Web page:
The minority Labor government remains mired in crisis following last week’s High Court ruling against its so-called “Malaysia solution”—a plan to deport hundreds of refugees to Malaysia to deter future asylum seekers from attempting to reach Australia by boat.
Prime Minister Julia Gillard has said she is considering an offer from opposition leader Tony Abbott to jointly draft new legislation aimed at circumventing the High Court judgment and reinstating the government’s ability to remove asylum seekers to countries in Asia and the Pacific.
The government received advice from the solicitor-general indicating that the ruling on the Malaysia refugee deal also threw into question the legality of sending refugees to Papua New Guinea, as the government has been planning, and Nauru. Gillard yesterday indicated that she is likely to accept Abbott’s offer, provided that he “is talking about working with the government on offshore processing generally not on his narrow solution,” i.e. reviving the Nauru detention camp.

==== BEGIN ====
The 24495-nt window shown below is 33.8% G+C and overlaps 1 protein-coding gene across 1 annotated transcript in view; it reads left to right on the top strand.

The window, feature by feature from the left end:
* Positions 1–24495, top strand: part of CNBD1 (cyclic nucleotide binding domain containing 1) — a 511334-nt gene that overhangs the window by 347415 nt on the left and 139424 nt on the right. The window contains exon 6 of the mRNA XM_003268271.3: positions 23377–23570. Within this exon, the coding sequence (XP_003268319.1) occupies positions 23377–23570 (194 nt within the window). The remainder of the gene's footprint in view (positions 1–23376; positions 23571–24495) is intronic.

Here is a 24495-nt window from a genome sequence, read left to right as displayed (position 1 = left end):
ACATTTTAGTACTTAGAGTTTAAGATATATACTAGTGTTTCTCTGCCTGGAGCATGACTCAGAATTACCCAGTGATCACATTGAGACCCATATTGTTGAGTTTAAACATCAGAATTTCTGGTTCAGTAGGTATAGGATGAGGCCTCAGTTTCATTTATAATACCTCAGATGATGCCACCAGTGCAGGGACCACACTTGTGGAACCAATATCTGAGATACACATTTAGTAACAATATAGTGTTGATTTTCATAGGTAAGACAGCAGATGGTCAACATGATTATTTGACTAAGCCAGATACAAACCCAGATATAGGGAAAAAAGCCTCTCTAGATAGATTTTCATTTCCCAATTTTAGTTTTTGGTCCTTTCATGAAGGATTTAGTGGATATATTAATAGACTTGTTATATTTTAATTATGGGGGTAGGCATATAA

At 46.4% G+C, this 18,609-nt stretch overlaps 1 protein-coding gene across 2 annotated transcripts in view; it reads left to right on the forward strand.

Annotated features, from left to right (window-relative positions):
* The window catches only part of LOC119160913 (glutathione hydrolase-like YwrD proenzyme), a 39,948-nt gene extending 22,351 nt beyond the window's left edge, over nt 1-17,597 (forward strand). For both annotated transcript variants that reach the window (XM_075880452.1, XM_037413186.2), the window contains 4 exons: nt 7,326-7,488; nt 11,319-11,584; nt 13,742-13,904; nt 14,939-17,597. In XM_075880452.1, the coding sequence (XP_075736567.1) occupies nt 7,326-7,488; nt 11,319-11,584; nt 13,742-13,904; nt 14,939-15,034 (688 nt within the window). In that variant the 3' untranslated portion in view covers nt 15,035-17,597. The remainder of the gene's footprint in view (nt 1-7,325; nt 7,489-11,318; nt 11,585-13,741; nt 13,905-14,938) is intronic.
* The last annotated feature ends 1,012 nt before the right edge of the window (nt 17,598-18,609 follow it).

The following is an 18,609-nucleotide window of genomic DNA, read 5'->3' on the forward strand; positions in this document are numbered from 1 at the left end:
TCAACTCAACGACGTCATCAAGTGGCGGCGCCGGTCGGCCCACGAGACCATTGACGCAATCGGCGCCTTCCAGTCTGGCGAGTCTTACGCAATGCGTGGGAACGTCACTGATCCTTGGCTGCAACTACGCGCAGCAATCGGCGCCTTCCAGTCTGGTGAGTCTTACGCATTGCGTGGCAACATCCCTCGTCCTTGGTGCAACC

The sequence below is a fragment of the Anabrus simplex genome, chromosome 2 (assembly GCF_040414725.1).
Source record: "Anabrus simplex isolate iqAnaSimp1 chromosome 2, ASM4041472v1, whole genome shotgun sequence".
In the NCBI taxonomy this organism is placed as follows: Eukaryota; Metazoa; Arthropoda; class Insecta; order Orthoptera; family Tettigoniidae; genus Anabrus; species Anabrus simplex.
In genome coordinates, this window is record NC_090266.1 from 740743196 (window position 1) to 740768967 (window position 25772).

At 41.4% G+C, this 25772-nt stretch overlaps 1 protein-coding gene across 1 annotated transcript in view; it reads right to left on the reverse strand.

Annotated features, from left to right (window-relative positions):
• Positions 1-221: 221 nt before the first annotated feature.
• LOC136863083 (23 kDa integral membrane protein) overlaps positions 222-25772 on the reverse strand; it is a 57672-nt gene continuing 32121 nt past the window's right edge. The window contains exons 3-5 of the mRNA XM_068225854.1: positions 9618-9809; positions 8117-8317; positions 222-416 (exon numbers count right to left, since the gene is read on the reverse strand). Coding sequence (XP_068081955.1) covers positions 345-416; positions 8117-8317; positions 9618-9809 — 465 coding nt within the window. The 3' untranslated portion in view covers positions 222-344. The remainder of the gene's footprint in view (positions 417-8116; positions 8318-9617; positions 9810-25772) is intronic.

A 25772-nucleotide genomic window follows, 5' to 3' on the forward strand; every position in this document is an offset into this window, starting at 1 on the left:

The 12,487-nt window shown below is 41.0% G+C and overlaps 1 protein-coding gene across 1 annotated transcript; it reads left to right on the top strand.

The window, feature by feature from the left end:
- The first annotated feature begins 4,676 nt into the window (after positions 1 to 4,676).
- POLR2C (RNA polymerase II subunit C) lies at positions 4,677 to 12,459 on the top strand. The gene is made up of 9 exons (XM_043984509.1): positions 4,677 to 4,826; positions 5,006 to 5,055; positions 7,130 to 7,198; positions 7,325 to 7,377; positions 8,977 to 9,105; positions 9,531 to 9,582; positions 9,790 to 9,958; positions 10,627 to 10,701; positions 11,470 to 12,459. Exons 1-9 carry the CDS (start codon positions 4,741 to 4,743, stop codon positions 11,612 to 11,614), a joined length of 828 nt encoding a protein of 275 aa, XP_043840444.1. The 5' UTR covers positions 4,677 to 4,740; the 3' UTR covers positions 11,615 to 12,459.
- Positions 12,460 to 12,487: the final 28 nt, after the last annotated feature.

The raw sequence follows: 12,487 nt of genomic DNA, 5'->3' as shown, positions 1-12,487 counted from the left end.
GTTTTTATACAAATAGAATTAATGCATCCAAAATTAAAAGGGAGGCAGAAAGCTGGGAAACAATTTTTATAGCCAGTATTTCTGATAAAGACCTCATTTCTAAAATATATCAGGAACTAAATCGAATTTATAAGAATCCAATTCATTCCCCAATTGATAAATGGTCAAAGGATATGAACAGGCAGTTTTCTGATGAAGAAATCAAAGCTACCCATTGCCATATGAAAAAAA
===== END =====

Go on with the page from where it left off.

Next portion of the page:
The High Court made the carefully constrained finding that a section of the Migration Act effectively entailed that the government could not deport asylum seekers to a third country that had no legal protections for their safety and well being.
Now even this limited protection afforded to people claiming asylum in Australia is under threat, with Gillard and Abbott preparing to close ranks on the issue. The proposal to amend the Migration Act underscores the contempt that the Australian ruling elite has for basic democratic rights. The Labor government’s entire “border protection” regime is based on a repudiation of the right of people fleeing oppression to claim asylum in the country to which they have escaped.